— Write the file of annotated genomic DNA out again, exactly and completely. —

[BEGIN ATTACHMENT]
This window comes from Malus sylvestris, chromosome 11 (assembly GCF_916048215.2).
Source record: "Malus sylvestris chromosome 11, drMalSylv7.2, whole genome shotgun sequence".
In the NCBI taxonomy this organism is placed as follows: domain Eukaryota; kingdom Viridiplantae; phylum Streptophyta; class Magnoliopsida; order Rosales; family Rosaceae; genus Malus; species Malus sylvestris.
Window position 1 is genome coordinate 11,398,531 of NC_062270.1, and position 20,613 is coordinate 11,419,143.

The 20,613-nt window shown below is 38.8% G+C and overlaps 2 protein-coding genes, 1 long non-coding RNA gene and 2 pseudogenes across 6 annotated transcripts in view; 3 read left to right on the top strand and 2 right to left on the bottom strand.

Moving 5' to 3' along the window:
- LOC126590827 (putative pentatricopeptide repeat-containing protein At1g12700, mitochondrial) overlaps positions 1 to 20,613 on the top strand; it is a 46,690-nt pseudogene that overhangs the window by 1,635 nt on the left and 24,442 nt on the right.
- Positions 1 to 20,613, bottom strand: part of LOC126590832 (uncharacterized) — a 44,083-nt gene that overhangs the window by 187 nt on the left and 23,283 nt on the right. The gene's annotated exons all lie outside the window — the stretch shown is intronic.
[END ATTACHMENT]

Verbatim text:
This window comes from Malus sylvestris, chromosome 11 (assembly GCF_916048215.2).
Source record: "Malus sylvestris chromosome 11, drMalSylv7.2, whole genome shotgun sequence".
In the NCBI taxonomy this organism is placed as follows: domain Eukaryota; kingdom Viridiplantae; phylum Streptophyta; class Magnoliopsida; order Rosales; family Rosaceae; genus Malus; species Malus sylvestris.
Window position 1 is genome coordinate 11,398,531 of NC_062270.1, and position 20,613 is coordinate 11,419,143.

The 20,613-nt window shown below is 38.8% G+C and overlaps 2 protein-coding genes, 1 long non-coding RNA gene and 2 pseudogenes across 6 annotated transcripts in view; 3 read left to right on the top strand and 2 right to left on the bottom strand.

Moving 5' to 3' along the window:
- LOC126590827 (putative pentatricopeptide repeat-containing protein At1g12700, mitochondrial) overlaps positions 1 to 20,613 on the top strand; it is a 46,690-nt pseudogene that overhangs the window by 1,635 nt on the left and 24,442 nt on the right.
- Positions 1 to 20,613, bottom strand: part of LOC126590832 (uncharacterized) — a 44,083-nt gene that overhangs the window by 187 nt on the left and 23,283 nt on the right. The gene's annotated exons all lie outside the window — the stretch shown is intronic.